In the picture below, I've soldered a regulator back in, cut the traces, and put jumper wires between the sections that need to see the input voltage. The bottommost part is the current-limiting resistor to the LED backlight which apparently runs directly from the battery, I suppose it's the only part that needs more than 3.3V. The other addition is the diode and 100K resistor that will trick the battery measurement ADC into thinking there's a non-empty battery when on USB power.
The lowest pin of the switch will be where the USB voltage connects. The top pin now needs jumping to the battery connector. (The top pin corresponding to the 'on' mark position of the switch.)
It's getting busy, but it'll get busier yet. Those test pads all around where we're working, we'll need to solder wires to them in a moment, as they're the wiper pins of the pots.
The green wire now connects to my USB cable and thankfully, the power source selection mechanism appears to work. The transmitter powers up from USB when in the 'off' position and from batteries in the 'on' position. No warning beeps, all appears to function. Great! So much simpler than the hassle we went through before.
Now we can start work on the microprocessor side. We need to power the circuit from the 3.3V on the main board, but the USB pullup on the data line needs to go to the 5V coming in. That's easy enough to manage. Then four wires go straight from the test pads to the ADC inputs on the chip.
I prepared a USB extension cable to use as a panel-mount socket as before, and interestingly, even though it's the same item, from the same supplier, this one is correctly shielded and with the data lines twisted, as they're supposed to be. I stuck the ATtiny861 on a bit of protoboard, and since it has a different footprint to other chips of the same size, instead of using a test clip to program it I just soldered in place a traditional ISP header connector.
The two resistors on the data lines are probably redundant, since we're not using zener diodes to limit voltage this time, as the chip is going to be powered from 3.3V.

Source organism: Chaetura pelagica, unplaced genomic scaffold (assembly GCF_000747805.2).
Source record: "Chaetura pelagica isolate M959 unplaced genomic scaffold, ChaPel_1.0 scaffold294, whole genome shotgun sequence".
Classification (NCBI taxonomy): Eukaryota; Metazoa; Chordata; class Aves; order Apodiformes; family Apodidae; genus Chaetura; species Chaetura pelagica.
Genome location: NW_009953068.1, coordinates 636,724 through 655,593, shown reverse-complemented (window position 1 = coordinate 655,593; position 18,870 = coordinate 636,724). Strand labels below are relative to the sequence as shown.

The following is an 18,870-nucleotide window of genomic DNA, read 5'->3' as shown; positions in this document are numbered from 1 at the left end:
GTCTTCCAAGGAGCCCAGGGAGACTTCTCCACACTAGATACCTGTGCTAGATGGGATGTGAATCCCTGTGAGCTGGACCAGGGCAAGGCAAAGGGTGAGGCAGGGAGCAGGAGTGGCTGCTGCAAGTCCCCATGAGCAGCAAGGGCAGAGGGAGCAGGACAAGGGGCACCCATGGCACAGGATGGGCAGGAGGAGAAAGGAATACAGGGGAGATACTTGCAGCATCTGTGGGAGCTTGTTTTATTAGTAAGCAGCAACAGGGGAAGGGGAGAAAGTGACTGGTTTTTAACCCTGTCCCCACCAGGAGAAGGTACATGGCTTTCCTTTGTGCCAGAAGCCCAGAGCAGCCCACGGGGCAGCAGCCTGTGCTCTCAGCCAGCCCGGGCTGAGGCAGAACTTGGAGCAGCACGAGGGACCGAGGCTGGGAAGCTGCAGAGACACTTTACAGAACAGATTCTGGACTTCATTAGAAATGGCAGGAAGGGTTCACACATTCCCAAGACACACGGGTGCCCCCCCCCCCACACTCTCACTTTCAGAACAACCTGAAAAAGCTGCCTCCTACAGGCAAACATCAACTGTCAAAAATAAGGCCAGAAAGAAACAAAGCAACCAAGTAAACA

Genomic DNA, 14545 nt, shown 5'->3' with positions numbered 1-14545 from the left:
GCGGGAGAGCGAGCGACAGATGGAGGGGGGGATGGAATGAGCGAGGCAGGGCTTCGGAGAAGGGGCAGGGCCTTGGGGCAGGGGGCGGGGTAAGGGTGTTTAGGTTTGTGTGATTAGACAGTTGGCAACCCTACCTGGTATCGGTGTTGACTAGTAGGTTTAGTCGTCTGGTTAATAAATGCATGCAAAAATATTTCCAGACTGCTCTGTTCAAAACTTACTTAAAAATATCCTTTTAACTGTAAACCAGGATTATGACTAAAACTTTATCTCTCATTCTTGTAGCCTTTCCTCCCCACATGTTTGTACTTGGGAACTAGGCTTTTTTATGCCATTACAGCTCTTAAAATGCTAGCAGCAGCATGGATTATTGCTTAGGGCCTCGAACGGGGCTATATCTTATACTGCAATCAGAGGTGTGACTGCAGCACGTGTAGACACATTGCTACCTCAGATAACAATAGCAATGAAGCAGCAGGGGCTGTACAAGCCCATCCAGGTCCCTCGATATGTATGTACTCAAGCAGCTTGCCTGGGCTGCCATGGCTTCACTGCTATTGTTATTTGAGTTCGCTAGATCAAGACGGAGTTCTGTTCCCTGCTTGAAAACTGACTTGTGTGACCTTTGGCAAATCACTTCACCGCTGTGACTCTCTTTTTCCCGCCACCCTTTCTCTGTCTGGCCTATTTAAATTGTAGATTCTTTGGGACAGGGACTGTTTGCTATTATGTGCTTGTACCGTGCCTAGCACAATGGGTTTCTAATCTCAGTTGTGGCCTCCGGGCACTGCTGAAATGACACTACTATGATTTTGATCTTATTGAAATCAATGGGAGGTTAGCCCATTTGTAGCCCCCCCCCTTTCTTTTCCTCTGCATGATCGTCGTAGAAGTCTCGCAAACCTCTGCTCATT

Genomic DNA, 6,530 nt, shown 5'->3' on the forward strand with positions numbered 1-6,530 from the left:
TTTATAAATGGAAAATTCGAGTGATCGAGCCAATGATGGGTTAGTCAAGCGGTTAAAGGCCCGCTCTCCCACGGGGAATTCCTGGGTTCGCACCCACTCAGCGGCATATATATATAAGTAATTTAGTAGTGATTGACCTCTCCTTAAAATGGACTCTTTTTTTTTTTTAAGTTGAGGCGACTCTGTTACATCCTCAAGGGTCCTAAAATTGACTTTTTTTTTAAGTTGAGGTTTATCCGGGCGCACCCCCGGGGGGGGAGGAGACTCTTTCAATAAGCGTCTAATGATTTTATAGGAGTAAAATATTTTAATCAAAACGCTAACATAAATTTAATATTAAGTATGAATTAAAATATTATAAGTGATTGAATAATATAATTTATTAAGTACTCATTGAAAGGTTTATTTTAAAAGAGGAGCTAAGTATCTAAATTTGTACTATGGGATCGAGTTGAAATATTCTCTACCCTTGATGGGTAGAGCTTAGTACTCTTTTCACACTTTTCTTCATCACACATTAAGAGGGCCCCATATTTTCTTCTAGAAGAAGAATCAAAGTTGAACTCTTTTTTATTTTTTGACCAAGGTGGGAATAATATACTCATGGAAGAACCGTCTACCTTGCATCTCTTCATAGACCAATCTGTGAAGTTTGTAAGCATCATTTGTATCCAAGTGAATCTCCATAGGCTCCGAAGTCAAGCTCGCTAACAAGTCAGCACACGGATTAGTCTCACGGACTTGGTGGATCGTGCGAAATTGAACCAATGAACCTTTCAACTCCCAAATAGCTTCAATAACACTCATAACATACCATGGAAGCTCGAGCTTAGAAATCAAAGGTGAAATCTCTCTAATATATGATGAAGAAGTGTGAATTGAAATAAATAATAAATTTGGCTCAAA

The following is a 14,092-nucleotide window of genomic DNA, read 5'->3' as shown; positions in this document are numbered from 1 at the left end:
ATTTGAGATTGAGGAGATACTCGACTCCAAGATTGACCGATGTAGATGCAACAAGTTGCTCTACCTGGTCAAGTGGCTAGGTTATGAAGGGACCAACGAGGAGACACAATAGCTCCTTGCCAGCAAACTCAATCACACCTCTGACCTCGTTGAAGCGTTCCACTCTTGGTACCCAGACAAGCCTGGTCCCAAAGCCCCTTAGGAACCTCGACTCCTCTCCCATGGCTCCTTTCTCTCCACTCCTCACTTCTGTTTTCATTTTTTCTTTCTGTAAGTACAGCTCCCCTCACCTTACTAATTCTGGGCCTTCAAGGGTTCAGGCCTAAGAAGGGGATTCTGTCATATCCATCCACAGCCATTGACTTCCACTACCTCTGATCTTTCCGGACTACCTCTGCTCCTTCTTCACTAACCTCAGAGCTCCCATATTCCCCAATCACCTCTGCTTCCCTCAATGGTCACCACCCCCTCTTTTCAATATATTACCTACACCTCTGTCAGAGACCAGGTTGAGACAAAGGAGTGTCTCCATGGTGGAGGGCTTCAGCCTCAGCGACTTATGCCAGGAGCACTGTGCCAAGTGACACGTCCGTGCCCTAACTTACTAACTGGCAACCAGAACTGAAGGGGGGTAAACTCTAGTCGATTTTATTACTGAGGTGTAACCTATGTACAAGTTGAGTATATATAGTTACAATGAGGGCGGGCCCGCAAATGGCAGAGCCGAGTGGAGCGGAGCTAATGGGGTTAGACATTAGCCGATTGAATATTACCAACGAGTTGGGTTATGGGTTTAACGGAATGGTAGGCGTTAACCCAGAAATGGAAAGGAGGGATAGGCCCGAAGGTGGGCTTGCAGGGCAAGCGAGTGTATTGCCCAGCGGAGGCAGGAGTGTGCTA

Now to solder the analog voltage wires, and since we have a bunch of spare pins, I wired up the switches too, so we can transmit the full eight signals over the USB line.
Ooh. Busy. You can also see that I've done a cutout for the USB socket in the lower right corner, as before.
One last bit of hardware to do. When battery powered we want the USB circuit to switch off. I think the ATtiny constitutes maybe 1% of the total power consumption, so we needn't really concern ourselves with sending it to sleep, but every little helps. While there should be a pure software solution to this, it's beyond the threshold of effort when a simple hardware solution exists. Yet another spare pin is used, this time with a pull-up to the USB voltage, and a pull-down to ground. This'll be used to detect if the USB cable is disconnected, and if so, send the chip to sleep.
The underside of the protoboard:
And the finished hardware:
Now to write the software. Usually I finish the software before the hardware is fully done, but in this case we're confidently leaving the software till last. The programming port on the protoboard means we can immediately test it in its final configuration. In fact, the software is very simple here:
I must admit that for the ATtiny85 USB projects, I'd for some reason thought it would be easier to use Atmel Studio to compile them. This caused me no end of hassle in terms of trying to import the USB library correctly, so after struggling through that the thought of switching to a different chip was daunting. But, by downloading WinAVR you immediately get the complete build environment as it would be on a linux system, and the makefiles provided by objective development work straight out of the box (except for one line about checking size, which I commented out). Setting it up with WinAVR was vastly less painful than using Atmel Studio.
With that, I'll stick the finished code up on github. I gave the controller a quick test flight on the simulator and all was dandy (except that the sticks are wired up inconsistently with respect to the previous controller, but that's totally irrelevant).
I suppose this is quite a boring project, as projects go, but it's nice to do things right. There's also still that satisfaction in being able to extensively modify consumer electronics without breaking it. Unlike software, there is no Edit>Undo, and unlike most hardware, there is almost no way to replace a part if you break it. And in this case, the equipment I'm modifying doesn't even belong to me. Currently, this is the closest I get to living on the edge!